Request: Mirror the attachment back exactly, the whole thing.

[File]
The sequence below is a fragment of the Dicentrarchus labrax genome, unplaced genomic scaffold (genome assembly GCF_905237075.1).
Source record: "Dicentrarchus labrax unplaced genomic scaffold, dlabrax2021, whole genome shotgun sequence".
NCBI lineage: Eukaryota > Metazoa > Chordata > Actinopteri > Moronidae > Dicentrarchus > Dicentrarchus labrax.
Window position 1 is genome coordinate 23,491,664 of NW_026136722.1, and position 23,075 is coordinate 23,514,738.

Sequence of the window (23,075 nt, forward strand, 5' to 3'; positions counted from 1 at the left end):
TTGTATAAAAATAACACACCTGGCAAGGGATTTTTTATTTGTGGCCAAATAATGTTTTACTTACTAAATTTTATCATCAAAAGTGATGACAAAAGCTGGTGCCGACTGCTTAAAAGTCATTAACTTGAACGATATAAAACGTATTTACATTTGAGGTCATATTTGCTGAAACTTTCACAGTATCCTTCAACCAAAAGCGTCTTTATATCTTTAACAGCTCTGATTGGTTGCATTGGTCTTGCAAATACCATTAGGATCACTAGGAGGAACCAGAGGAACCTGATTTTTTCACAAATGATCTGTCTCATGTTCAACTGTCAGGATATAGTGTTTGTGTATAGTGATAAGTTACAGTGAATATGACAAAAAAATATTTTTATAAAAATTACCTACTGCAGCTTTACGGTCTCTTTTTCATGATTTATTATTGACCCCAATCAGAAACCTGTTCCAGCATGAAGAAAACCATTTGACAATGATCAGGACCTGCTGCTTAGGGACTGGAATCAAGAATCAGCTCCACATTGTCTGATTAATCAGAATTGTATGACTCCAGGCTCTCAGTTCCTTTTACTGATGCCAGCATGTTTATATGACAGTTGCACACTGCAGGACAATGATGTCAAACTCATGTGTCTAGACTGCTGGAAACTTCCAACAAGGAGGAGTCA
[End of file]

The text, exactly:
The sequence below is a fragment of the Dicentrarchus labrax genome, unplaced genomic scaffold (genome assembly GCF_905237075.1).
Source record: "Dicentrarchus labrax unplaced genomic scaffold, dlabrax2021, whole genome shotgun sequence".
NCBI lineage: Eukaryota > Metazoa > Chordata > Actinopteri > Moronidae > Dicentrarchus > Dicentrarchus labrax.
Window position 1 is genome coordinate 23,491,664 of NW_026136722.1, and position 23,075 is coordinate 23,514,738.

Sequence of the window (23,075 nt, forward strand, 5' to 3'; positions counted from 1 at the left end):
TTGTATAAAAATAACACACCTGGCAAGGGATTTTTTATTTGTGGCCAAATAATGTTTTACTTACTAAATTTTATCATCAAAAGTGATGACAAAAGCTGGTGCCGACTGCTTAAAAGTCATTAACTTGAACGATATAAAACGTATTTACATTTGAGGTCATATTTGCTGAAACTTTCACAGTATCCTTCAACCAAAAGCGTCTTTATATCTTTAACAGCTCTGATTGGTTGCATTGGTCTTGCAAATACCATTAGGATCACTAGGAGGAACCAGAGGAACCTGATTTTTTCACAAATGATCTGTCTCATGTTCAACTGTCAGGATATAGTGTTTGTGTATAGTGATAAGTTACAGTGAATATGACAAAAAAATATTTTTATAAAAATTACCTACTGCAGCTTTACGGTCTCTTTTTCATGATTTATTATTGACCCCAATCAGAAACCTGTTCCAGCATGAAGAAAACCATTTGACAATGATCAGGACCTGCTGCTTAGGGACTGGAATCAAGAATCAGCTCCACATTGTCTGATTAATCAGAATTGTATGACTCCAGGCTCTCAGTTCCTTTTACTGATGCCAGCATGTTTATATGACAGTTGCACACTGCAGGACAATGATGTCAAACTCATGTGTCTAGACTGCTGGAAACTTCCAACAAGGAGGAGTCA